Like Washington hawthorn, single-seeded hawthorn grows as a shrub or small tree, and bears clusters of white blooms in late spring. The oval red berries ripen a little earlier (than Washington hawthorn) in fall and contain a single seed (hence the name).
Hawthorns are common in the forest understory here in Massachusetts, but those are scrawny specimens which do not fruit well. To find fruit laden hawthorns, look in sunny spots, such as shrubby fields and thickets, at pasture edges, and along streams.
They are often planted as ornamentals, so if your friend has one and doesn’t mind you picking some berries, you have an easy foraging experience at your fingertips. Wildlife tracker, camera trapper, forager, and gardener, with a background in conservation biology.
Hawthorn berries are not commonly used as an edible fruit since the taste is not particularly special compared to the wide variety of fruits found today, however, the berries are quite delicious when made into jams, jellies or preserves, and they are very high in vitamin C. Like many other hawthorns, the berries of C. Douglas have been used to produce a concoction beneficial as a heart tonic.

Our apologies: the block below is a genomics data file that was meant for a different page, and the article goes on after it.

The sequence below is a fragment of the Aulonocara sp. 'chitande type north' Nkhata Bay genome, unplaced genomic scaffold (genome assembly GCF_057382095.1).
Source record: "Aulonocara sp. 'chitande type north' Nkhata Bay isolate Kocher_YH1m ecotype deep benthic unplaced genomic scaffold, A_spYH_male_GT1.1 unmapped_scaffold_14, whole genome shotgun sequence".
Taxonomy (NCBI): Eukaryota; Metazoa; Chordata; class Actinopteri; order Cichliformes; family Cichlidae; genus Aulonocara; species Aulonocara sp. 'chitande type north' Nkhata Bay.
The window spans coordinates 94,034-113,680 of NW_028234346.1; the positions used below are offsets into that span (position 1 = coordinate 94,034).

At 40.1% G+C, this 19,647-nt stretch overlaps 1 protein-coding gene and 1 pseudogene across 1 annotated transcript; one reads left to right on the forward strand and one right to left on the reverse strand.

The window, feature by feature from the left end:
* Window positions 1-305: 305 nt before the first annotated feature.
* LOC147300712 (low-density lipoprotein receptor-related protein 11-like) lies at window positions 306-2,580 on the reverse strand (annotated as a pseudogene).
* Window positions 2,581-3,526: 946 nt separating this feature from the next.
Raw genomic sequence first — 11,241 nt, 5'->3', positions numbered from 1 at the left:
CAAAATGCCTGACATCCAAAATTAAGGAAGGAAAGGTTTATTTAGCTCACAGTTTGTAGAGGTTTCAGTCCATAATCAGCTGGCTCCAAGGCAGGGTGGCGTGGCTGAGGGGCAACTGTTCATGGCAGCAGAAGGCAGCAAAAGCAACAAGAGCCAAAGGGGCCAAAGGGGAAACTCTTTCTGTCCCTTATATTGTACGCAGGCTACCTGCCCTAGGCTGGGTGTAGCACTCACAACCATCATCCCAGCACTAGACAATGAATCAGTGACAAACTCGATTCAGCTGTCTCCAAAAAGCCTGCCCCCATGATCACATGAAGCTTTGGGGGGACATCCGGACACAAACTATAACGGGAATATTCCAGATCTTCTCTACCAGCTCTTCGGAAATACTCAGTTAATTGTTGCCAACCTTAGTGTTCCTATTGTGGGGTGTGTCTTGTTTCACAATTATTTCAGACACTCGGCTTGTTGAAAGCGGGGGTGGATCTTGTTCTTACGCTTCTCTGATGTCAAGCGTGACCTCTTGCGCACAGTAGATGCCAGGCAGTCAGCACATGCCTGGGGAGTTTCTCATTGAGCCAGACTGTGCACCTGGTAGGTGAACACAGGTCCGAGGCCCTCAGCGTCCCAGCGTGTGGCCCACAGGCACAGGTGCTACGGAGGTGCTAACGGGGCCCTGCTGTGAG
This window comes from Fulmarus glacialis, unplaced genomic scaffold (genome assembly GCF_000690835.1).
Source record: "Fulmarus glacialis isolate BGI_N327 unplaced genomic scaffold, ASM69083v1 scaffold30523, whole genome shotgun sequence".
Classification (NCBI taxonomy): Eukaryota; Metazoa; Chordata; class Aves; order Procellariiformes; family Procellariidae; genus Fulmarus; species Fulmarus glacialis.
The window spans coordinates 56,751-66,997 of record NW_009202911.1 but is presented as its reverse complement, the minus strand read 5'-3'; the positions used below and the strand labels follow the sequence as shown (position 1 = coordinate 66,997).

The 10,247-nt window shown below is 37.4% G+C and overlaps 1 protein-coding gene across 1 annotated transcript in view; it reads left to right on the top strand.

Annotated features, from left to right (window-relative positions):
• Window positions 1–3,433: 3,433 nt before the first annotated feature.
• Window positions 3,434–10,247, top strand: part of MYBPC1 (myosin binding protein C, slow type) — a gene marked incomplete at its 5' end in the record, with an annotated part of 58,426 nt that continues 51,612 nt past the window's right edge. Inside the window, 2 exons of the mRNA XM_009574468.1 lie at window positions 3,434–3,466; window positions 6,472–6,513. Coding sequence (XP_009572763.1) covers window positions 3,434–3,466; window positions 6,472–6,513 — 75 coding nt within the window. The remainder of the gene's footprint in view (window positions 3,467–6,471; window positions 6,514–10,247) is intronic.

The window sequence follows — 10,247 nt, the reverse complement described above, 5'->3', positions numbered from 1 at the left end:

The berries are produced in large clusters and can be picked off the tree and eaten raw or boiled and simmered to make a jam or dessert. It is an easy and hardy plant to grow and will begin to bear fruit in five to nine years like most hawthorns.
The Chinese use the berries to make snacks and Haw flakes, a dark pink candy. They also produce a snack called manful, which is made from candied haw fruits.
The berries can be dried and ground to use as a coffee substitute, or added in baking, in addition to being consumed in jellies, jams and preserves. Craters pubescent is the Mexican hawthorn (relocate), native to the mountainous regions of Mexico.
The large, crab–apple-like fruits are eaten raw, as jam, or cooked and placed in piñatas during Christmas celebration festivities. As per plant taxonomists, the WashingtonHawthorn tree is classified as the Craters Phaenopyrum.
These flowers, known for their distinctive odor, eventually produce berries (usually red) that stay on the branches till winter. During the summer, the Washington hawthorn shimmers with shiny, dark green leaves.
During autumn, Washington hawthorns flash brilliant shades of orange and red. Washington hawthorn trees are generally very attractive, and they have thick foliage which can be used as privacy shades if grown in a big group.
Many homeowners use Washington hawthorns as security hedges by pruning the sharp thorns. The dense foliage of the Washington hawthorns also makes them great shade trees.